âThe COVID-19 crisis has brought about a significant change in the quality of portfolio assets. The drop in NPLs recorded until early 2020 has ended, âthe report said.
“The expectations of banks[s] both spring 2020 and autumn 2020 were more negative with regard to the development of NPLs compared to what the same banks actually recorded during the same ex post period. This suggests that the banks’ policy and strategic responses may have played a mitigating role. NPL ratios are expected to generally deteriorate further over the next six months.
Of the bank subsidiaries surveyed, around 43% said their NPL ratios had increased, while 32% said they had continued to decline in the past six months. 65% of banks expect NPL ratios to increase over the next six months, while only 10% expect a decrease.
Banks have reported an âimportant positive roleâ of regulatory and policy measures to support lending. He quotes banks that have taken advantage of government guarantee programs as saying that they were “very effective” in supporting loan extensions. long-term central bank refinancing operations, which most believed were favorable to credit conditions. Commenting on the most effective measures to support lending to the economy, banks highlighted the flexibility in the treatment of NPLs and capital relief measures such as the release of regulatory buffers.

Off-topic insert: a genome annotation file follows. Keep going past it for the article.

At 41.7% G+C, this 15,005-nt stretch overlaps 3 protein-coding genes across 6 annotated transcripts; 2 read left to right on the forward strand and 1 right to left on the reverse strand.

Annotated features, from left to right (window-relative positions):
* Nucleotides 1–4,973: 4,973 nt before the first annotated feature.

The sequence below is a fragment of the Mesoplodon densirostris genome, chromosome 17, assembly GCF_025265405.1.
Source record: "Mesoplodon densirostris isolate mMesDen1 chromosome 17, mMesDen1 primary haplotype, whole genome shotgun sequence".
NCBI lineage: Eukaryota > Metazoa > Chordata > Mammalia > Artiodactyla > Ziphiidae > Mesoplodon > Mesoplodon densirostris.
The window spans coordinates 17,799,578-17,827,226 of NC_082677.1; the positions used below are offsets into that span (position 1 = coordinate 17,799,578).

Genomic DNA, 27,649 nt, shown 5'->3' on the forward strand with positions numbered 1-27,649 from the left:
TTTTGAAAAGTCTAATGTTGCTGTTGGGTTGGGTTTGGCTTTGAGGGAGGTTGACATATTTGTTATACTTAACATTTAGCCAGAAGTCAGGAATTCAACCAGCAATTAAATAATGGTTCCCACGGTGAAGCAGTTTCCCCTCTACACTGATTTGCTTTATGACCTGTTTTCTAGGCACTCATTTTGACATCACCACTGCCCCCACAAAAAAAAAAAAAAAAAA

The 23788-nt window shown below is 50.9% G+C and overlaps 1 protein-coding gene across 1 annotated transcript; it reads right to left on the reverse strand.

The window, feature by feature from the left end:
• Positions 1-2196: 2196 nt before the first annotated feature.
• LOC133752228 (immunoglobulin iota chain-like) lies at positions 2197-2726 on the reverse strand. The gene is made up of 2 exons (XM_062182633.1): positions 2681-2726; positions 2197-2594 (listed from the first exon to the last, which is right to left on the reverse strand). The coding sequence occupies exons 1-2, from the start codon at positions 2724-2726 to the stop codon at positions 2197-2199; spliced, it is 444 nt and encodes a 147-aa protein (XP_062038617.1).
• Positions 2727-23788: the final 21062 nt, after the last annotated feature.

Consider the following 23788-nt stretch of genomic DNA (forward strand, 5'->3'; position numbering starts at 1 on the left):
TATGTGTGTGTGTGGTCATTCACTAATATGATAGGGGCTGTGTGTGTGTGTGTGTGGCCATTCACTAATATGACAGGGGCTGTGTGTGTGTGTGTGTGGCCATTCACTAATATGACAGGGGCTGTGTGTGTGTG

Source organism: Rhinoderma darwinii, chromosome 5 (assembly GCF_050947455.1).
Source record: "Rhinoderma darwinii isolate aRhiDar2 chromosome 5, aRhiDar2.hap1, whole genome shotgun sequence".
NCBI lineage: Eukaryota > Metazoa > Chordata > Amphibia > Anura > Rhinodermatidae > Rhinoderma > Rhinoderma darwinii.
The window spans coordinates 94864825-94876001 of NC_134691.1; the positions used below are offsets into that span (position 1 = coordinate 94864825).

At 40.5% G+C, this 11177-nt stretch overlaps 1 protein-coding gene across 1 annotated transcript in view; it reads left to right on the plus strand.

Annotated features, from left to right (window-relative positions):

As the study notes, many countries and banks in the region have adopted moratorium measures on loans. According to the report, this covers between 0% and 20% of the total outstanding loan portfolio for about 70% of the banks surveyed, and between 20% and 60-70% for the rest.
Another impact of the pandemic has been to boost digitization. According to the study, banks continued to accelerate their propensity for digitization, particularly in customer awareness and risk management.